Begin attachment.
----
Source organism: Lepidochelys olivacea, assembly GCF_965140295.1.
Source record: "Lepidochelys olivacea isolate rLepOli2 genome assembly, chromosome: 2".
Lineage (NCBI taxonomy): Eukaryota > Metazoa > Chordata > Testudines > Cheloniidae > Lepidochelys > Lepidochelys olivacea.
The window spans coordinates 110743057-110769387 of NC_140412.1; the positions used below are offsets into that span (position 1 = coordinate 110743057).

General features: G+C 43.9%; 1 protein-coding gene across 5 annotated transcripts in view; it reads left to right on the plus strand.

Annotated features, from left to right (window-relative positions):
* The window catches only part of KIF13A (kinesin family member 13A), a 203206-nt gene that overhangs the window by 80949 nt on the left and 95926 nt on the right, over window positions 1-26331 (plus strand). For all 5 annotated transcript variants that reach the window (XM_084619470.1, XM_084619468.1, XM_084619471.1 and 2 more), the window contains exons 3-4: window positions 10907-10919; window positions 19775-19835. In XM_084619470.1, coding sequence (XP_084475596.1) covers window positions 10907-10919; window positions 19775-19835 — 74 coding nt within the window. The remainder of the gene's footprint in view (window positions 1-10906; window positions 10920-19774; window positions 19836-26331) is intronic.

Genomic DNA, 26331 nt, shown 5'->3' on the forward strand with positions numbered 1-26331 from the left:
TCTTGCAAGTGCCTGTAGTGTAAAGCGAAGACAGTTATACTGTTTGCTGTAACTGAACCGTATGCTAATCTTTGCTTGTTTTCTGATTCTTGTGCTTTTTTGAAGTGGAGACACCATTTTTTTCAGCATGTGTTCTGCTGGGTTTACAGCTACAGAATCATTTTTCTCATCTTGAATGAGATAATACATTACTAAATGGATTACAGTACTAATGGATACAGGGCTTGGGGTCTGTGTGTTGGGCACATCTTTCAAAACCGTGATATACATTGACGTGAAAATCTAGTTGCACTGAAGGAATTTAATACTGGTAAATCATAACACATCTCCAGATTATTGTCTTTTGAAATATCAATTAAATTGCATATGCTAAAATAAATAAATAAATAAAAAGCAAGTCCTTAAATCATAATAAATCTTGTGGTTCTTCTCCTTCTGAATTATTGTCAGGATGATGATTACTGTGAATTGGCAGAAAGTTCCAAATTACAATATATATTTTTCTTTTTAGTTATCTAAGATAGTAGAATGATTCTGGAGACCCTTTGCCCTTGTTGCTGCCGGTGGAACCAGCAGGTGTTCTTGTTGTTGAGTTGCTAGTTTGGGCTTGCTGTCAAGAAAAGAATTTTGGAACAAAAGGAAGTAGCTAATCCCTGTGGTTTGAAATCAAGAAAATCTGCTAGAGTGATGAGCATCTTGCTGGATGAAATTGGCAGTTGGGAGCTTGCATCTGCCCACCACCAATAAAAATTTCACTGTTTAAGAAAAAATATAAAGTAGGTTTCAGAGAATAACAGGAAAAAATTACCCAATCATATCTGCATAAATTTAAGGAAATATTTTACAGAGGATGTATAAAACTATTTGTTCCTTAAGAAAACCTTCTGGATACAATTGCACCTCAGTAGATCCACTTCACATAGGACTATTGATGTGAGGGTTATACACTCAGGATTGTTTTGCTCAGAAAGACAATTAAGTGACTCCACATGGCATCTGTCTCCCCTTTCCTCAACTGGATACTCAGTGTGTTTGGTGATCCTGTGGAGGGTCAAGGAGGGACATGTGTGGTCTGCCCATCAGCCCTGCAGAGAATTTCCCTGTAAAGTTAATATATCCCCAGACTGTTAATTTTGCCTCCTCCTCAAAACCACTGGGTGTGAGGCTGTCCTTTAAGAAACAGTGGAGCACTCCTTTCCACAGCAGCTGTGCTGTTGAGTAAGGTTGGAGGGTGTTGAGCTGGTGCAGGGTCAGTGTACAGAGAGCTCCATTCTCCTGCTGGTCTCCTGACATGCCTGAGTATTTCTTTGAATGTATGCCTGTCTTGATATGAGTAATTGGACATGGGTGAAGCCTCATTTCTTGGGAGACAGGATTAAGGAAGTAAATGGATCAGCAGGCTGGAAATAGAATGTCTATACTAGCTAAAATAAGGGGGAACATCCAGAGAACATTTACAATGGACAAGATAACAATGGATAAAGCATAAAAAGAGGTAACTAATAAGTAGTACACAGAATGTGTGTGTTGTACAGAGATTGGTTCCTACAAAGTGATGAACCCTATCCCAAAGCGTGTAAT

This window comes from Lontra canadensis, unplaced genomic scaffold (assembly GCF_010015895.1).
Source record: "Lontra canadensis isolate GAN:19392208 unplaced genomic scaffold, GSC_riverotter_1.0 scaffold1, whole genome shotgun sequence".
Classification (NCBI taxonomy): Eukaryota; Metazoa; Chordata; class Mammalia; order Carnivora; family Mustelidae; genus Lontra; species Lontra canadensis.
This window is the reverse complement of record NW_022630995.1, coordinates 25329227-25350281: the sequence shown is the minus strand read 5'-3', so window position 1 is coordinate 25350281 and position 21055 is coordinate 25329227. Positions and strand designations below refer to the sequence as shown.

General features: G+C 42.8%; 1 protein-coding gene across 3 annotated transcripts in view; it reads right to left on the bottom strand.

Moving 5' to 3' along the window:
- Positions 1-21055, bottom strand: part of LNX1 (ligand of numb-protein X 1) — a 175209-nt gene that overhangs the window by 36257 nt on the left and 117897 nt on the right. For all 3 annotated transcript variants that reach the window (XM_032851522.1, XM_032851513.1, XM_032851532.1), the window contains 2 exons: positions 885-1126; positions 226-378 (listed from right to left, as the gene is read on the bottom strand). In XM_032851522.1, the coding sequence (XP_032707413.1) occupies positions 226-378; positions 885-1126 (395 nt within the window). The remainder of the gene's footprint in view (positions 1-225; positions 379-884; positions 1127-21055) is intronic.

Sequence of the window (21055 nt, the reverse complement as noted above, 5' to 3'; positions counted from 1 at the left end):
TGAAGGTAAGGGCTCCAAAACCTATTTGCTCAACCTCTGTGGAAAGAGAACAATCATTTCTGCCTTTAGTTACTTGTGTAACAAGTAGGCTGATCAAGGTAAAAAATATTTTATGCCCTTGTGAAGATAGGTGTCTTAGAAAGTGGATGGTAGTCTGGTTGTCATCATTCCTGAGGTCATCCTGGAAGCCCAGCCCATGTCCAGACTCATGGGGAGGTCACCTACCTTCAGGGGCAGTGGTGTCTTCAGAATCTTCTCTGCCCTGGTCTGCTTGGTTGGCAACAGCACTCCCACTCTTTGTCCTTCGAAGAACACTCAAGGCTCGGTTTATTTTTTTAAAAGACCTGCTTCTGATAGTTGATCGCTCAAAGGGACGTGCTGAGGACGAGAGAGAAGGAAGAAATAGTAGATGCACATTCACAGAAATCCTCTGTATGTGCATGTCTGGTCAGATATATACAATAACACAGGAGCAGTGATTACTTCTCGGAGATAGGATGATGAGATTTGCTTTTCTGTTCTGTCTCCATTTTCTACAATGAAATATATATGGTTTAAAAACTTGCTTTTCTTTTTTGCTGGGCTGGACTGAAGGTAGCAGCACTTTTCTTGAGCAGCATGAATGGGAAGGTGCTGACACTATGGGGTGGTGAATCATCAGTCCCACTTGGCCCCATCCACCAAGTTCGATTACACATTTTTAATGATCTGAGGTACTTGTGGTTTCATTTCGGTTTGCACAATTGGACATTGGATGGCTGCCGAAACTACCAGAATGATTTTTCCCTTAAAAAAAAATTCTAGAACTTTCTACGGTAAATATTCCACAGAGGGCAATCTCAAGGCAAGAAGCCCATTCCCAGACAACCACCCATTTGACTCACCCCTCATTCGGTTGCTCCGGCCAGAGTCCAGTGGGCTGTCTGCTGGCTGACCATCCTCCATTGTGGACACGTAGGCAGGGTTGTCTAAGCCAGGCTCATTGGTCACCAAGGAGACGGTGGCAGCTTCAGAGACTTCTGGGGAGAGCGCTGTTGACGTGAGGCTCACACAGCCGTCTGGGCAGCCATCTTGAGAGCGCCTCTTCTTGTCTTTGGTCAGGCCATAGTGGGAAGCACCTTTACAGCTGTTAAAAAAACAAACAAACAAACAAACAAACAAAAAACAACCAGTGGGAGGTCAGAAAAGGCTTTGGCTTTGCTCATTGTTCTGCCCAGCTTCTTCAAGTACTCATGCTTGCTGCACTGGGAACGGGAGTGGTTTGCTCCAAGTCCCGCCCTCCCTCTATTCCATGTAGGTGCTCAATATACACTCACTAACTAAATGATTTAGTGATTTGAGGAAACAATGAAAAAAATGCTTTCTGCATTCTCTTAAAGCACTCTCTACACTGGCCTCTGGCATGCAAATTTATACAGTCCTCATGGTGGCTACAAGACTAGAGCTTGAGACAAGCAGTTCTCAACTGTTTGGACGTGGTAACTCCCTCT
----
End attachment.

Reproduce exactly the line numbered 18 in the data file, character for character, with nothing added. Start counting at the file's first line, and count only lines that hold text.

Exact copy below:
TGAAGGTAAGGGCTCCAAAACCTATTTGCTCAACCTCTGTGGAAAGAGAACAATCATTTCTGCCTTTAGTTACTTGTGTAACAAGTAGGCTGATCAAGGTAAAAAATATTTTATGCCCTTGTGAAGATAGGTGTCTTAGAAAGTGGATGGTAGTCTGGTTGTCATCATTCCTGAGGTCATCCTGGAAGCCCAGCCCATGTCCAGACTCATGGGGAGGTCACCTACCTTCAGGGGCAGTGGTGTCTTCAGAATCTTCTCTGCCCTGGTCTGCTTGGTTGGCAACAGCACTCCCACTCTTTGTCCTTCGAAGAACACTCAAGGCTCGGTTTATTTTTTTAAAAGACCTGCTTCTGATAGTTGATCGCTCAAAGGGACGTGCTGAGGACGAGAGAGAAGGAAGAAATAGTAGATGCACATTCACAGAAATCCTCTGTATGTGCATGTCTGGTCAGATATATACAATAACACAGGAGCAGTGATTACTTCTCGGAGATAGGATGATGAGATTTGCTTTTCTGTTCTGTCTCCATTTTCTACAATGAAATATATATGGTTTAAAAACTTGCTTTTCTTTTTTGCTGGGCTGGACTGAAGGTAGCAGCACTTTTCTTGAGCAGCATGAATGGGAAGGTGCTGACACTATGGGGTGGTGAATCATCAGTCCCACTTGGCCCCATCCACCAAGTTCGATTACACATTTTTAATGATCTGAGGTACTTGTGGTTTCATTTCGGTTTGCACAATTGGACATTGGATGGCTGCCGAAACTACCAGAATGATTTTTCCCTTAAAAAAAAATTCTAGAACTTTCTACGGTAAATATTCCACAGAGGGCAATCTCAAGGCAAGAAGCCCATTCCCAGACAACCACCCATTTGACTCACCCCTCATTCGGTTGCTCCGGCCAGAGTCCAGTGGGCTGTCTGCTGGCTGACCATCCTCCATTGTGGACACGTAGGCAGGGTTGTCTAAGCCAGGCTCATTGGTCACCAAGGAGACGGTGGCAGCTTCAGAGACTTCTGGGGAGAGCGCTGTTGACGTGAGGCTCACACAGCCGTCTGGGCAGCCATCTTGAGAGCGCCTCTTCTTGTCTTTGGTCAGGCCATAGTGGGAAGCACCTTTACAGCTGTTAAAAAAACAAACAAACAAACAAACAAACAAAAAACAACCAGTGGGAGGTCAGAAAAGGCTTTGGCTTTGCTCATTGTTCTGCCCAGCTTCTTCAAGTACTCATGCTTGCTGCACTGGGAACGGGAGTGGTTTGCTCCAAGTCCCGCCCTCCCTCTATTCCATGTAGGTGCTCAATATACACTCACTAACTAAATGATTTAGTGATTTGAGGAAACAATGAAAAAAATGCTTTCTGCATTCTCTTAAAGCACTCTCTACACTGGCCTCTGGCATGCAAATTTATACAGTCCTCATGGTGGCTACAAGACTAGAGCTTGAGACAAGCAGTTCTCAACTGTTTGGACGTGGTAACTCCCTCT